IBC today announces that the IBC2012 Best Conference Paper has been awarded to a group of researchers from the Fraunhofer Institute for Telecommunications Heinrich Hertz Institute. Their paper looks at a critical issue for broadcasters who want to move 3D television into the mainstream: the ability to create the signals for glasses-free 3D displays from two-camera stereoscopic origination.
The IBC Best Conference Paper Award is presented each year for the paper which, in the opinion of the IBC Technical Papers Committee, best matches innovation with clarity of expression. This year’s winners are Christian Riechert, Frederik Zilly, Peter Kauff, Jens Guther and Ralf Schafer from the Fraunhofer Institute for Telecommunications Heinrich Hertz Institute, for their paper “Fully Automatic Stereo-to-Multiview Conversion in Autostereoscopic Displays”. The paper will be delivered in the session “Stereoscopic 3D Content and Display – Developments and Diagnoses” on Sunday 9 September at 14:00 as part of the Advances in Technology stream within the IBC Conference.
The premise of the paper is that 3D television to the home will only achieve mass popularity when it can be enjoyed by multiple viewers without the need for glasses. Current production techniques are stereoscopic, using two cameras and image chains and delivering an image to each eye using special glasses. Autostereoscopic displays – glasses-free 3D – require more than two views: at least five and preferably very many more. What the Fraunhofer paper describes is the design of an algorithm, capable of being implemented in relatively low cost hardware, which will go inside the television receiver to convert stereo 3D to the required number of multiview images, in real time.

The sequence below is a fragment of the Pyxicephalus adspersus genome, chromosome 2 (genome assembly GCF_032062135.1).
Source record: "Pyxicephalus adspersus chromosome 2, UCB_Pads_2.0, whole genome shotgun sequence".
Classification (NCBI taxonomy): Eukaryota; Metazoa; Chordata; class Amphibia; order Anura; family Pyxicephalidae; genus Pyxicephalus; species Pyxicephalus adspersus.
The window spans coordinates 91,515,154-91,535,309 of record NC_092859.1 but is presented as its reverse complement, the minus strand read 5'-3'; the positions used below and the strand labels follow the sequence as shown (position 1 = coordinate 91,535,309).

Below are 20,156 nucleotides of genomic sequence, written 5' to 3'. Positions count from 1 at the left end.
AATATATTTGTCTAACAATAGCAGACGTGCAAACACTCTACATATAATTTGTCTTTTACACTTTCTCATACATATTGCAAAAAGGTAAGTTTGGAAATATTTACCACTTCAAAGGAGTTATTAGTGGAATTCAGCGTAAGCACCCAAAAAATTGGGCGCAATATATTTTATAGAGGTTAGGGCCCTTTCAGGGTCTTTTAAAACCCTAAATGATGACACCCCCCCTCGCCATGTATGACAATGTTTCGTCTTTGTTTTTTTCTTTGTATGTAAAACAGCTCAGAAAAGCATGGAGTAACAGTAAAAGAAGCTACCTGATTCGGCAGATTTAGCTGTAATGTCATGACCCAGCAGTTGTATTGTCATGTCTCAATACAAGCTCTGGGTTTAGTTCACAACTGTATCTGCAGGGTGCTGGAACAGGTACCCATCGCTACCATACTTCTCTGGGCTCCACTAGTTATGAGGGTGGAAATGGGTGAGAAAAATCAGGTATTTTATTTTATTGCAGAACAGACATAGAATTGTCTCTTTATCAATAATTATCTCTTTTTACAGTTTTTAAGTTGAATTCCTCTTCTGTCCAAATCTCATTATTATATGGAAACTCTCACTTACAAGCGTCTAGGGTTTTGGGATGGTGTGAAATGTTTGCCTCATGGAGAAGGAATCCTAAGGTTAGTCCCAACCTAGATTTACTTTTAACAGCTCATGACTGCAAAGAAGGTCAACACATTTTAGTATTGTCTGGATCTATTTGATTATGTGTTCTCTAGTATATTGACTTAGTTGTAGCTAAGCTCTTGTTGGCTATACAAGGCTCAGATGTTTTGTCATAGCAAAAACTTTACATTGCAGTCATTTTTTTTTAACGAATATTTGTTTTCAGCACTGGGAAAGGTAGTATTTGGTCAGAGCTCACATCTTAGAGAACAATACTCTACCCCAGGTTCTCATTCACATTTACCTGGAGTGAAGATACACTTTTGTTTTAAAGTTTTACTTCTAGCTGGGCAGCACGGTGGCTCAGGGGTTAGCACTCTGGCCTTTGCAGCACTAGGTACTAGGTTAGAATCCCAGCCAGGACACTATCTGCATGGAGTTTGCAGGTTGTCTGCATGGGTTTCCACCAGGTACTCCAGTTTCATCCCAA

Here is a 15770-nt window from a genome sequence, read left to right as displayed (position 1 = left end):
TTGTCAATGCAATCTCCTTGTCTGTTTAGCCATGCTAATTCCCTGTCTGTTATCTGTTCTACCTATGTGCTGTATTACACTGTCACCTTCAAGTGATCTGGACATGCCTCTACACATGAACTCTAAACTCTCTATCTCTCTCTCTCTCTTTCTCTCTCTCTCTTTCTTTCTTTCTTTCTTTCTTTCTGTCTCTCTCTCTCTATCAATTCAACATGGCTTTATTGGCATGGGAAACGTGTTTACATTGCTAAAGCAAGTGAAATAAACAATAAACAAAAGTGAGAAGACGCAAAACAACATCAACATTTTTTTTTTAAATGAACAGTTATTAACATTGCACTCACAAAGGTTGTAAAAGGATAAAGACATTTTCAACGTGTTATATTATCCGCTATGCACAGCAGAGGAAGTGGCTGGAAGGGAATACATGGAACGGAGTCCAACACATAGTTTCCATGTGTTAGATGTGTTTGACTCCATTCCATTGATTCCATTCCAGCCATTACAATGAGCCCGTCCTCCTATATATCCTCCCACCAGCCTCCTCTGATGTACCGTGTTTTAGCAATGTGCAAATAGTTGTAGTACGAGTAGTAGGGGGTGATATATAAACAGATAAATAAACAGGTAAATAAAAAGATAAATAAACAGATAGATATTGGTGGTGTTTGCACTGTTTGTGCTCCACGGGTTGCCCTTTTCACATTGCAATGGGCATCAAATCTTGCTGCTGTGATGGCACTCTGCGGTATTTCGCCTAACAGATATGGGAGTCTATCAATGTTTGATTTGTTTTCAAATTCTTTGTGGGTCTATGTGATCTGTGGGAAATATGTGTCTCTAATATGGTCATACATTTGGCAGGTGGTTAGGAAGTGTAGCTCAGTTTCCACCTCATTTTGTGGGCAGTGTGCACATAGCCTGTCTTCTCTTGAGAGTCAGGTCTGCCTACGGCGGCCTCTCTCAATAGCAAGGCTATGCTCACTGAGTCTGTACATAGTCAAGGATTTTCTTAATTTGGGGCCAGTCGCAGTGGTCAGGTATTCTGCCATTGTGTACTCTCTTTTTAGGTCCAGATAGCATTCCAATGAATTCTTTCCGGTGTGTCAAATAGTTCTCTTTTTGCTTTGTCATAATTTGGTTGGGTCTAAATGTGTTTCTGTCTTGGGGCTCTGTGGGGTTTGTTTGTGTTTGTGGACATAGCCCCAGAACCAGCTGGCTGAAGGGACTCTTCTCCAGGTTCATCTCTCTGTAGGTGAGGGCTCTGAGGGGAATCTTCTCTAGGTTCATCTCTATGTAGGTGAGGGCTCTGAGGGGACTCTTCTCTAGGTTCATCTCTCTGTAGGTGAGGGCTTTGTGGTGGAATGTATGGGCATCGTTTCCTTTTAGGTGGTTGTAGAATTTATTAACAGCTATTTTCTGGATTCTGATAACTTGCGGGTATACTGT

“This is a great honour for me and all my co-authors,” said Christian Riechert, who will collect the award on behalf of his colleagues. “Realtime conversion of stereo content to multi-view for autostereoscopic displays is indeed a hot issue in the 3D community. It is a pleasure for a team of researchers like ours to be able to offer solutions to such a challenging task.”
“This is important, relevant work, and the detail of their research is impressive,” said Nick Lodge, Chair of the IBC Technical Papers Committee. “Because of the highly mathematical nature of the work it could have been very difficult to understand, but the authors have described clearly why each stage of their algorithm is necessary, how they optimised it and how well it performs.”
“The technology is leading edge, but it is responding to a real market need, to open up the popularity of 3D in the home,” Lodge added. “The IBC Best Conference Paper Award recognises not just good science but the communication of good science and this is a worthy winner.”
The IBC2012 Best Conference Paper Award will be presented to Christian Riechert as part of the IBC Awards Ceremony, to be held on Sunday 9 September at 18:30. The IBC Awards Ceremony is open to all IBC attendees.